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Rated: E | Sample | Legal | #1621059
The is a summary I wrote on the Flores-Figueroa v. United States Supreme Court case.
Flores-Figueroa v. United States

Case Summary

Flores-Figueroa v. U.S. May 4th 2009

Ignacio Flores-Figueroa  v. U.S. (04 May, 2009), United States Supreme Court: online http://ashford.blackboard.com/webapps/portal/frameset.jsp?tab_id=_2_1&url=%2Fweb... last accessed 05  May 2009.

Flores-Figueroa (Petitioner - Mexican National) v. U.S. (Respondent - United States Government)

Procedural History

•          Flores-Figueroa secured employment with a fake name and social security card belonging to someone else.

•          Flores-Figueroa was reported to U.S. Immigration and Customs Enforcement for false documents.

•          Flores-Figueroa pleaded guilty to entering the country illegally and to using a false document, but pleaded not guilty to aggravated identity theft.

•          The U.S. District Court for the Southern District of Iowa found Flores-Figueroa guilty of two counts of aggravated identity theft.

•          Flores-Figueroa was sentenced to 51 months incarceration for the misuse of immigration documents and entry without inspection and a consecutive 24 months for the two counts of aggravated identity theft.

•          Flores-Figueroa appeals the conviction on the basis that 18 U.S.C. § 1028A(a)(1) states that an individual must know that the identification used belonged to another person.

•          In April 2008 the conviction was upheld by the U.S. Court of Appeals for the 8th Circuit.

•          The case was accepted for review by the U.S. Supreme Court on October 20th 2008.

Issue

Can a person who uses a false means of identification without knowledge that the identification belonged to another person be convicted of aggravated identity theft under 18 U.S.C. 1028A(a)(1)?

Facts

•          In 2000 the plaintiff secured employment using a false name, social security number, and resident alien card.

•          In 2006 the plaintiff attempted to begin working under his own name by supplying his employer with a social security card and permanent resident alien card in his own name.

•          The newly provided documents were forgeries and the employer informed U.S. Immigration and Customs Enforcement.

•          Flores-Figueroa pleaded guilty to entering the country illegally and to using a false document, but pleaded not guilty to aggravated identity theft.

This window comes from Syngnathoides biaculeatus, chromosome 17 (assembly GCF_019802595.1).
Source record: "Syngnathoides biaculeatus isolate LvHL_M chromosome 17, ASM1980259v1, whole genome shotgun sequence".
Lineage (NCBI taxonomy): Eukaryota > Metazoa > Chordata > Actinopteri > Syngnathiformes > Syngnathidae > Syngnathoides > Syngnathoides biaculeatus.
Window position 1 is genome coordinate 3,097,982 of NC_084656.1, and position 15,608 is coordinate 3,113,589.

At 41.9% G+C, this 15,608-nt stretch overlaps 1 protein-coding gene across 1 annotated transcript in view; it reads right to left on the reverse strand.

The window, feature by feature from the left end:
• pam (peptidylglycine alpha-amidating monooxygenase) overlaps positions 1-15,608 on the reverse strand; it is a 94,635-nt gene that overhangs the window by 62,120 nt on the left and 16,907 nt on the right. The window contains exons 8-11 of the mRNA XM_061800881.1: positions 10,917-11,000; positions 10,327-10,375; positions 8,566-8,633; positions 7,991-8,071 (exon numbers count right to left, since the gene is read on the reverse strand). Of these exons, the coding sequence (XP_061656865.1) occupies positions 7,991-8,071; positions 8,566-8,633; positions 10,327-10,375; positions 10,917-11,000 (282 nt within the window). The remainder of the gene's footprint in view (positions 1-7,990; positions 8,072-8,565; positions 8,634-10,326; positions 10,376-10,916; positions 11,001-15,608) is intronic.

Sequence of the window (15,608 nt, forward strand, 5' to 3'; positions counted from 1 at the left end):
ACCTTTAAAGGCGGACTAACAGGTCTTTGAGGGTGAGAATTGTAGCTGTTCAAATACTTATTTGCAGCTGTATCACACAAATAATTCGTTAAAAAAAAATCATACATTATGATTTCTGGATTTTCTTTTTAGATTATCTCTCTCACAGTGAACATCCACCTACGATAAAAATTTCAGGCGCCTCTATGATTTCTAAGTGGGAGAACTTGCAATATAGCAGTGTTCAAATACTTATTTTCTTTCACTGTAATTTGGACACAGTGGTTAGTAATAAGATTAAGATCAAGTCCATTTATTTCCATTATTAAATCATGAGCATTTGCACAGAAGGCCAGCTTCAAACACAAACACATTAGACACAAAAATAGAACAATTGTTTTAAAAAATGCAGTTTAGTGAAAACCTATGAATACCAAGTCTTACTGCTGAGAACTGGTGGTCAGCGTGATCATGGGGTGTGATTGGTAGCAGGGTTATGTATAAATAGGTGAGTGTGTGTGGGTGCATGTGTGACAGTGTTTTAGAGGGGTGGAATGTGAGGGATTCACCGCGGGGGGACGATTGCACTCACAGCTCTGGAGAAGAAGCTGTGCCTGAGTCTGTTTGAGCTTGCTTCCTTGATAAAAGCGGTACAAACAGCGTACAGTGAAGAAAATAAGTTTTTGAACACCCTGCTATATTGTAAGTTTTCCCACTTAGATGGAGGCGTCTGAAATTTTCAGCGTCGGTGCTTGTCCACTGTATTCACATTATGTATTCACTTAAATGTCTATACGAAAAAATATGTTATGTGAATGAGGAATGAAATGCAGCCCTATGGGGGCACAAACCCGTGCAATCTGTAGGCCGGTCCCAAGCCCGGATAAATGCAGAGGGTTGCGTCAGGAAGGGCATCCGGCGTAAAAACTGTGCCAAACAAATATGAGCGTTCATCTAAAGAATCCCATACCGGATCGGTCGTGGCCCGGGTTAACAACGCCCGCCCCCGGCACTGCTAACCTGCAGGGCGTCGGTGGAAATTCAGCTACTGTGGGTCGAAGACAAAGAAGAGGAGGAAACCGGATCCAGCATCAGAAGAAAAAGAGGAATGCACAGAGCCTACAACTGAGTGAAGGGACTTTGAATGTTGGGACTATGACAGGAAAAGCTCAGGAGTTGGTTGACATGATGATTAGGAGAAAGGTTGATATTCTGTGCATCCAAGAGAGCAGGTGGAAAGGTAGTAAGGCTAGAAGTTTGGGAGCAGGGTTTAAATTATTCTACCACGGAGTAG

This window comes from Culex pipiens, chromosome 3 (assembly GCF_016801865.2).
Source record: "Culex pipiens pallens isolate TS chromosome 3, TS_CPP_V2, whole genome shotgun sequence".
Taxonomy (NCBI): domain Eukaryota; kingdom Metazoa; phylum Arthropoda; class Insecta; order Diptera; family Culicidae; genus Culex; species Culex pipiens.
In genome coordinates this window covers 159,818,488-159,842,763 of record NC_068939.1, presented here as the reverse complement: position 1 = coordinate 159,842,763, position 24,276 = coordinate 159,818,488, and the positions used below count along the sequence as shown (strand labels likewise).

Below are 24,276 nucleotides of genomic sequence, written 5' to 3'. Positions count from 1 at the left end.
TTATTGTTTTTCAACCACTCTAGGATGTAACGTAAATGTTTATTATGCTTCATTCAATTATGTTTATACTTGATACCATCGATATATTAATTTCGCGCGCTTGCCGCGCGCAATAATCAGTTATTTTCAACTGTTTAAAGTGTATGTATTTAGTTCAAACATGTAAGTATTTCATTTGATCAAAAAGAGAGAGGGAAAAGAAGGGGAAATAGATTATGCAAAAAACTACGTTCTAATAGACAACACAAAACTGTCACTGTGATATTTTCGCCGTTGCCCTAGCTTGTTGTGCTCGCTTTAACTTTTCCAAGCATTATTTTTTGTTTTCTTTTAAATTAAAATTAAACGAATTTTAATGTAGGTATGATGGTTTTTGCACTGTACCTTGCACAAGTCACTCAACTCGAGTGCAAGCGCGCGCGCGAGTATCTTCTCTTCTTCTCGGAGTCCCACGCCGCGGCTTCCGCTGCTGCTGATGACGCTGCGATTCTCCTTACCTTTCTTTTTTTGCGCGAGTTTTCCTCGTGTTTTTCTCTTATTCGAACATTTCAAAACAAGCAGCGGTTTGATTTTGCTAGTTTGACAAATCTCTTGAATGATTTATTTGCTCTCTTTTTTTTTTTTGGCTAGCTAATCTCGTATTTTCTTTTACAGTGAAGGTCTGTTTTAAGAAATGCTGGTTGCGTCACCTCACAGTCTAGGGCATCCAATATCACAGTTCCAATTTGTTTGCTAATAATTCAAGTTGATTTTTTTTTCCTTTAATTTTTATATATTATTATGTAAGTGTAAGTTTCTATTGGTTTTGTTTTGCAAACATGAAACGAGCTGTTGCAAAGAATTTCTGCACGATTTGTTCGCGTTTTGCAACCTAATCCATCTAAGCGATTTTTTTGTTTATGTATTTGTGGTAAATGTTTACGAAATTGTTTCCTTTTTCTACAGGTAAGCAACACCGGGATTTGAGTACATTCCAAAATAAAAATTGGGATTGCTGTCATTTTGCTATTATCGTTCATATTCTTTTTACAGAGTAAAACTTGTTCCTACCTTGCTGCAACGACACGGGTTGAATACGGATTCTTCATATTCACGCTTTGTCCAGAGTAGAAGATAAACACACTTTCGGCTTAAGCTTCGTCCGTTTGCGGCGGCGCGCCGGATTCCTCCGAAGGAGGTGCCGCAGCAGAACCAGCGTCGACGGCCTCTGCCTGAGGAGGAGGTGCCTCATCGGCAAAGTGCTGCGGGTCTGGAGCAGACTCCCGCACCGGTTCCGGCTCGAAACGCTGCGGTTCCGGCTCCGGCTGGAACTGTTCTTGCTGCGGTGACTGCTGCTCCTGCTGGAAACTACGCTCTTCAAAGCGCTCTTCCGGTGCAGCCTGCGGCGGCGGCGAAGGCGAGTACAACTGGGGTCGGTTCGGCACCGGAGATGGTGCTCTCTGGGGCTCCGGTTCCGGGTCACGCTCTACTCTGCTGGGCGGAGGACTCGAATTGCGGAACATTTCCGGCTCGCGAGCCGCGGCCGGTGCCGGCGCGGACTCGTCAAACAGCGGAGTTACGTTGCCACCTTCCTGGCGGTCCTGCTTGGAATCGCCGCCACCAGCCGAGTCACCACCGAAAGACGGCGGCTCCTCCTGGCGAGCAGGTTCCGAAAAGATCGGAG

•          Flores-Figueroa stated that he did not know that real people used social security numbers during his trial.

•          The U.S. District Court for the Southern District of Iowa found Flores-Figueroa guilty of two counts of aggravated identity theft.

•          Flores-Figueroa appealed the conviction on the basis that 18 U.S.C. § 1028A(a)(1) states that an individual must know that the identification used belonged to another person. Flores-Figueroa insisted that the government must prove that he had knowledge that the identification belonged to someone else in order to convict him.

•          In April 2008 the conviction was upheld by the U.S. Court of Appeals for the 8th Circuit.

•          The case was reviewed and the decision was unanimously reversed and remanded by the U.S. Supreme Court on May 4th, 2009.

Rule of Law

1.          An individual cannot be convicted of aggravated identity theft unless the government can prove that the individual had knowledge that the means of identification they were using belonged to another person.

Reasoning

•          Supreme Court finds that strong textual language does not justify heavily penalizing an individual who may have had no knowledge of what they possessed.

•          Flores-Figueroa cannot be convicted of aggravated identity theft because it was not proven by the government that he had knowledge that the identification he was using belonged to someone else.

•          An individual must also know that the something they are using is a piece of identification.

Holding

Court reverses decision of lower court in favor of the petitioner, Ignacio Flores-Figueroa, because the government failed to prove that Flores-Figueroa had knowledge that the identification he was using belonged to someone else.

This decision was a unanimous 9-0 vote in the Supreme Court. The majority opinion was delivered by Justice Stephen G. Breyer. Opinions concurring in part and in the judgment were filed by Justice Antonin Scalia, Justice Clarence Thomas, and Justice Samuel A. Alito.

This decision further clarifies 18 U.S.C. 1028A(a)(1) and its legal application in aggravated identity theft cases by upholding the necessity of actual knowledge on the part of the defendant. This knowledge must be proven to exist by the government for a legal conviction.























References

Ignacio Flores-Figueroa  v. U.S. (04 May, 2009), United States Supreme Court: online http://ashford.blackboard.com/webapps/portal/frameset.jsp?tab_id=_2_1&url=%2Fweb... last accessed 05  May 2009.

The Oyez Project, Flores-Figueroa v. United States U.S. ___

available at: (http://oyez.org/cases/2000-2009/2008/2008_08_108)

(last visited Tuesday, May 5, 2009).

© Copyright 2009 Angela M. Conway (UN: anjie143 at Writing.Com). All rights reserved.
Angela M. Conway has granted Writing.Com, its affiliates and syndicates non-exclusive rights to display this work.
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